The highway department people weren’t convinced and the dispute continued. Finally, board president Hanley and several other trustees, Hovde, Stewart, the state highway commission, and some representatives of the Federal Bureau of Roads met in Indianapolis. At the meeting the chairman of the state highway commission offered the university $500 an acre for the land it wanted. At that R.B. exploded, slapped his hand on the table, roaring “Mr. Chairman, let’s stop talking nonsense and talk about the real issue here—the value of the land. Where in the hell in Marion County can you buy land for less than $2,000 an acre?” The federal representative whose agency was to supply 90 percent of the highway’s cost agreed with R.B. The State Highway Commission remained unconvinced and the decision was eventually made by Governor Handley who said that the highway department, to get title to any part of the land, had to purchase it from Purdue as it
would from a private individual.
Eventually Indianapolis bought the land for a park. Some years later R.B. was shown the preliminary plans for the park and noticed that there was no entrance to the interstate for many miles north of 38th Street. When he pointed it out to the park board, the highway had to be redesigned to provide an entrance in the vicinity of Seventieth Street. When both the highway department and the Indianapolis Park Board had made their purchases, the university received a little more than $5 million. The money was used to set up the Lilly Fund, part of which was used to finance construction of the building of the Krannert School of Management.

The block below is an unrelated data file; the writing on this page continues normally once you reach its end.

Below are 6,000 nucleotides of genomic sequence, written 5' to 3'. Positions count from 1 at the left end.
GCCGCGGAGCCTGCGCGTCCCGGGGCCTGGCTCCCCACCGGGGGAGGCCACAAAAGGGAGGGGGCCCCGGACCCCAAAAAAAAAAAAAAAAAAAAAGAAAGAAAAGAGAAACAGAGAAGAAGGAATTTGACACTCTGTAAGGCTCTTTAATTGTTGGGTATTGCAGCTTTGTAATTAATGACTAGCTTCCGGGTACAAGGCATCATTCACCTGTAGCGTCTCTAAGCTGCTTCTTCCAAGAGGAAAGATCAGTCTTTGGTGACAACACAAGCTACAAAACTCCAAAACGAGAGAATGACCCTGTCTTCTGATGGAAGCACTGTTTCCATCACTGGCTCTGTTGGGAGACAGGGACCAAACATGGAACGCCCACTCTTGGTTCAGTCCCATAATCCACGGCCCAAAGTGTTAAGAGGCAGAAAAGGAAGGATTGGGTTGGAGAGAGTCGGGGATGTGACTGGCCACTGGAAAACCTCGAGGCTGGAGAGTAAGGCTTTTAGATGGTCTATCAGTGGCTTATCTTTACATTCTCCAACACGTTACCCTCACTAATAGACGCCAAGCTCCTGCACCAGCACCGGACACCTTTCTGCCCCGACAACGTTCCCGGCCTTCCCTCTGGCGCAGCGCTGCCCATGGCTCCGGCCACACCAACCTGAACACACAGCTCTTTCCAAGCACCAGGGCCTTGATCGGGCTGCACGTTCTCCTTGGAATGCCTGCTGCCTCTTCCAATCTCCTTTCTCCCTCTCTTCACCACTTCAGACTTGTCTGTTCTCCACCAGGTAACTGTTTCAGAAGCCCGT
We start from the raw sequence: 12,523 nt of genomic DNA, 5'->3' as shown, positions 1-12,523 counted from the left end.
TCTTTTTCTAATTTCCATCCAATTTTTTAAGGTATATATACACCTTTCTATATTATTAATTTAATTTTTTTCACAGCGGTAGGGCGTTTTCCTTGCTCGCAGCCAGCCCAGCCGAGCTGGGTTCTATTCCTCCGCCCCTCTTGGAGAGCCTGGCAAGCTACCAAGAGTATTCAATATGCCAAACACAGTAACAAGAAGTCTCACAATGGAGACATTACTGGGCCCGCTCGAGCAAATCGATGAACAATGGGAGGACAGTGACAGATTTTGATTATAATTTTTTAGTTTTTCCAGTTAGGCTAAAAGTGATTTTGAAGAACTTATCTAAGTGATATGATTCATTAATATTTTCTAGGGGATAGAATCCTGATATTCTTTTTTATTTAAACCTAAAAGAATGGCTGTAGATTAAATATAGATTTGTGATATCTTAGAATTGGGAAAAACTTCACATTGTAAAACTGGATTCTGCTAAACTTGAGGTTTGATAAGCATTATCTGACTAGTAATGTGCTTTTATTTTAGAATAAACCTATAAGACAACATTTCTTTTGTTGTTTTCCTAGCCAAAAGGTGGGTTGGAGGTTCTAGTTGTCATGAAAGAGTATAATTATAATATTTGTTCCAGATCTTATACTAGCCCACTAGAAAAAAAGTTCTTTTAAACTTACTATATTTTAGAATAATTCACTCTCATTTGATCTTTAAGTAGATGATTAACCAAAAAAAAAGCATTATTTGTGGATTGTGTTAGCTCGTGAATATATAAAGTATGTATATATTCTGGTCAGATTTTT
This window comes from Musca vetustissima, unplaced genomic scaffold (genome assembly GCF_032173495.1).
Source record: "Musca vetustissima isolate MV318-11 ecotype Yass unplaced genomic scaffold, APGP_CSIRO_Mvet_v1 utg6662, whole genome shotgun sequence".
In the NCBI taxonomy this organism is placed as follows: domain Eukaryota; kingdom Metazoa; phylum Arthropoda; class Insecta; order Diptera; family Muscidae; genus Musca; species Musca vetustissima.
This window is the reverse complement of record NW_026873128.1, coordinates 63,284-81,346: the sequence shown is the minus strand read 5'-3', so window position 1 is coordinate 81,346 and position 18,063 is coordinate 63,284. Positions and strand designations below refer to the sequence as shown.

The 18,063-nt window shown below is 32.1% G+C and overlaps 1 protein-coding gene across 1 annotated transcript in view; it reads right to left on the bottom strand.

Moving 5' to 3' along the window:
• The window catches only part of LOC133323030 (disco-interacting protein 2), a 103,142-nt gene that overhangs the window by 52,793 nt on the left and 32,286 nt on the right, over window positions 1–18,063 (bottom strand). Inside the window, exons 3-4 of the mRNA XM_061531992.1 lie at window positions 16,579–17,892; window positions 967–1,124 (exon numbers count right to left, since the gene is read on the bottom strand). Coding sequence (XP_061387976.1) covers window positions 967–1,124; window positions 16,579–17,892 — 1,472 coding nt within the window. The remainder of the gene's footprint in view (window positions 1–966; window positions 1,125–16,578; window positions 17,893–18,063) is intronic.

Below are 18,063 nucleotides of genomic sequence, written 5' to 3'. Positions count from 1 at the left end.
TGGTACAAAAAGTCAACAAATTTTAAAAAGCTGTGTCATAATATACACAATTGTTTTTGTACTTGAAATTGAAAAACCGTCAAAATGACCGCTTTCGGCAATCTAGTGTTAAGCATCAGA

Chap. 7 Winding Down in the Sixties
Many of the projects and much of the planning with which R.B. was involved in the later 1950s carried over into the 1960s. The sale of the Lilly land for an Indianapolis park was delayed when the purchasing agents, the Indianapolis Park board and the Flood Control Commission, were sued by a group of taxpayers. The suit sought to prevent the issuance of bonds which would be retired from a property tax levy. While the matter dragged on, Purdue Research Foundation bought the land from the university at the appraised value so the money would be available to Purdue even if the sale was not consummated. Besides the use of some of the Lilly fund money for the Krannert building on the West Lafayette campus, it also provided some of the financing for the construction of a new runway at the airport. J.K. Lilly, who had given the Eagle Creek land, did not want any personal recognition for it and in 1960 the trustees approved naming the life science building to
honor the entire Lilly family.
(For 36 years, R. B. Stewart served the University as its chief financial officer from the 1930s through the 1960s. Stewart and Lilly shared an appreciation for Amelia Earhart and her efforts. A letter in the Purdue archives (reproduced above) confirms Mr. Lilly’s gift of $2,500 to Purdue to recognize Earhart’s acheivements.